3. A filter element comprising an annulus of resin impregnated pleated paper, said paper consisting of two different densities providing high and low fiow rate sections being parallel to each other and extending horizontally around said annulus, said annulus formed from a continuous sheet of paper, said pleats extending longitudinally of the annulus and being of equal length, an adhesive deposited on the upper and lower pleat edges, and end discs secured by said adhesive to said edges to seal off the annulus ends.

References Cited in the file of this patent UNITED STATES PATENTS 1,009,365 Wirt Nov. 21, 1911 2,279,423 Vokes Apr. 14, 1942 2,395,449 Briggs Feb. 26, 1946 2,642,187 Bell June 16, 1953 2,748,949 James June 5, 1956 2,850,168 Nostrand Sept. 2, 1958

Patent Citations
Cited PatentFiling datePublication dateApplicantTitle
US1009365 *Apr 11, 1910Nov 21, 1911Paul E WirtProcess for tire construction.
US2279423 *Sep 11, 1939Apr 14, 1942Vokes Cecil GordonFilter
US2395449 *Mar 31, 1942Feb 26, 1946Southwick W BriggsFilter unit
US2642187 *Jan 11, 1950Jun 16, 1953Purolator Products IncFilter unit construction
US2748949 *Sep 28, 1954Jun 5, 1956Fram CorpCombined full-flow and part-flow oil filter
US2850168 *Aug 2, 1955Sep 2, 1958Winslow Engineering And Mfg CoFull-flow filter
Referenced by
Citing PatentFiling datePublication dateApplicantTitle
US3283904 *Sep 9, 1963Nov 8, 1966Gen Motors CorpFilter element having dual porosities
US3288299 *Jul 5, 1963Nov 29, 1966Fram CorpOil filter cartridge
US3406832 *Jun 10, 1964Oct 22, 1968Gen Motors CorpSeries parallel filter element
US3487943 *May 15, 1967Jan 6, 1970Gen Motors CorpFilters for liquids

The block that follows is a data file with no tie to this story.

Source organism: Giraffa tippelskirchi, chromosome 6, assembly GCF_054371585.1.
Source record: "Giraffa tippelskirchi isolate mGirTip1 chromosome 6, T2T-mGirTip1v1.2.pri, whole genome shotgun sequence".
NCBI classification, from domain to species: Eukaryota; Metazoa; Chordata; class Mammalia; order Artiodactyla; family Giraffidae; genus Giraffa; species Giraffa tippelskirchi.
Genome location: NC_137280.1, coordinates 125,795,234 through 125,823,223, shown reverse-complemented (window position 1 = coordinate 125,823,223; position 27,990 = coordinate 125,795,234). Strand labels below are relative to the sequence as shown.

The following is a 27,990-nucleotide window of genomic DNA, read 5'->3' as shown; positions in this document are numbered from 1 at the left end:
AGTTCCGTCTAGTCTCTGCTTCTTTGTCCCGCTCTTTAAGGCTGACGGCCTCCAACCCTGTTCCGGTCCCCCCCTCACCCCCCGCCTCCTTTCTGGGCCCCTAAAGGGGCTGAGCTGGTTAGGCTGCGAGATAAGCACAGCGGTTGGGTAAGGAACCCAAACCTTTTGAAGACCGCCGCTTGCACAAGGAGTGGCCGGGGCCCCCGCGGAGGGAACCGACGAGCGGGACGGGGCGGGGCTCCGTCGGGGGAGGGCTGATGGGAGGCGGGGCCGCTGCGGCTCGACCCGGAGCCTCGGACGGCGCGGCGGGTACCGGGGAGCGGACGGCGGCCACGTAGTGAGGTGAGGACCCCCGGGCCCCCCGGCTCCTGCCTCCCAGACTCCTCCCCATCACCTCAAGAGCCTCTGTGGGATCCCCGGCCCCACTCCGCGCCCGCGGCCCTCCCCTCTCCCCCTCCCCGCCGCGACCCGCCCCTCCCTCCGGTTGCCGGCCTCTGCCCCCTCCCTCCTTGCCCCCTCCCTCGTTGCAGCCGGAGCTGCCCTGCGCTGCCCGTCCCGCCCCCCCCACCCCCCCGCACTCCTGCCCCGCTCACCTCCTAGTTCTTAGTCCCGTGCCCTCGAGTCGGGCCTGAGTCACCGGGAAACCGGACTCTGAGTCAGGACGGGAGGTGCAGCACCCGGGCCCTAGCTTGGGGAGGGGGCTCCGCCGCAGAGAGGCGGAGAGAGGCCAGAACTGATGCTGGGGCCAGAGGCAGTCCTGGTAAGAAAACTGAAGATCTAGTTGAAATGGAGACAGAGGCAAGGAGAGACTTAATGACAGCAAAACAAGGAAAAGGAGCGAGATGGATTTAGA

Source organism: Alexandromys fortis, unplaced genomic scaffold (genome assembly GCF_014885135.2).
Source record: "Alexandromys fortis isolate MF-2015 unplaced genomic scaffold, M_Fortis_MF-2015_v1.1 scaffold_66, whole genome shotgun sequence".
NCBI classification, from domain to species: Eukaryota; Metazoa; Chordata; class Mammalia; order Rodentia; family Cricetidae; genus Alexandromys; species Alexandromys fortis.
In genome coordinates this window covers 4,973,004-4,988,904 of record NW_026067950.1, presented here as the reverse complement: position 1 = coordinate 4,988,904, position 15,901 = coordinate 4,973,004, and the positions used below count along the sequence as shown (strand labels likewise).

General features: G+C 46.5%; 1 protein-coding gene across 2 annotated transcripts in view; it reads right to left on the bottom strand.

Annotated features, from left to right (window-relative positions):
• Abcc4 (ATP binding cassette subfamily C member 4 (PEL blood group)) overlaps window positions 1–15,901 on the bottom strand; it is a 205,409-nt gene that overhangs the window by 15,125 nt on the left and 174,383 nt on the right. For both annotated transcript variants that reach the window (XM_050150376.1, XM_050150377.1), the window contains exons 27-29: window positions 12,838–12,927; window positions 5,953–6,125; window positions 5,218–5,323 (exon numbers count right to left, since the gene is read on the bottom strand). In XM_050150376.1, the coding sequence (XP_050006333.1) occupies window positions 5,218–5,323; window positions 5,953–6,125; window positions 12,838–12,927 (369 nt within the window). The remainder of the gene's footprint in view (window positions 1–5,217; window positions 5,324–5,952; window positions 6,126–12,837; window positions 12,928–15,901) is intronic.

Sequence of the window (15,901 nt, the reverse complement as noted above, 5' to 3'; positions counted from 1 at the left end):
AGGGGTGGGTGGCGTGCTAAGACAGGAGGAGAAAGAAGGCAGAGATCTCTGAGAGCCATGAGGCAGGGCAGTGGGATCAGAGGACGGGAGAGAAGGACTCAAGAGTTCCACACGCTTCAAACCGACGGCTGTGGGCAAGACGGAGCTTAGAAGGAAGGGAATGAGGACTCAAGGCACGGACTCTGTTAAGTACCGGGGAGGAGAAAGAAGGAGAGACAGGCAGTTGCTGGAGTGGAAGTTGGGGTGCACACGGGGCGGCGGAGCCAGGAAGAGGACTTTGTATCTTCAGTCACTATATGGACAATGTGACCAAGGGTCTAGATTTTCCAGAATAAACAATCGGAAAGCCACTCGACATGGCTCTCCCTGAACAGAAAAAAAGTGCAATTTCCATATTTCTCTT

US4184966 *Sep 29, 1977Jan 22, 1980Pall David BTubular filter elements with improved side seam seal
US4640779 *Oct 15, 1984Feb 3, 1987Nippondenso Co., Ltd.Filter element
US4687578 *Dec 12, 1985Aug 18, 1987Monsanto CompanyFluid separation membranes
US4746432 *Dec 8, 1986May 24, 1988Nippondenso Co., Ltd.Lubricant filter for internal combustion engine
US4976677 *Nov 12, 1987Dec 11, 1990Flodins Filter AbProcess for the production of filters, and a filter produced by the process
US7510518 *May 18, 2005Mar 31, 2009Karl Rabofsky GmbhMethod for making standing folds and knife folding machine with work transfer device
US7972406 *Aug 11, 2008Jul 5, 2011Honeywell International Inc.Diesel particulate filter and method of making
US8757394Apr 20, 2012Jun 24, 2014Mann +Hummel GmbHFilter element, filter device and method for producing a filter element
US20120234749 *May 4, 2012Sep 20, 2012Mann+Hummel GmbhFilter Element, Filter Device and Method for Producing a Filter Element
DE4018869A1 *Jun 13, 1990Dec 19, 1991Fischer Artur Werke GmbhAppts. for spreading folded nonwoven filter block - has blade like rams reciprocating into folds of filter material to press fold peaks into V-grooves of ribbed filter material holder
DE4018869C2 *Jun 13, 1990Nov 30, 2000Freudenberg Carl FaVorrichtung zum Auffächern eines mehrfach gefalteten Filtervlieses
DE102009050257A1 *Oct 21, 2009May 12, 2011Mann + Hummel GmbhFilterelement, Filtereinrichtung und Verfahren zum Herstellen eines Filterelements
EP1298351A2 *Sep 12, 2002Apr 2, 2003Eaton CorporationIntegral filter for hydrostatic transmission
WO2002007855A1 *Jul 19, 2001Jan 31, 2002Rudolf HerrmannGas- and/or liquid-permeable filter material
Classifications
U.S. Classification210/493.3, 210/508, 210/DIG.130
International ClassificationB01D29/11
Cooperative ClassificationY10S210/13, B01D29/111
European ClassificationB01D29/11B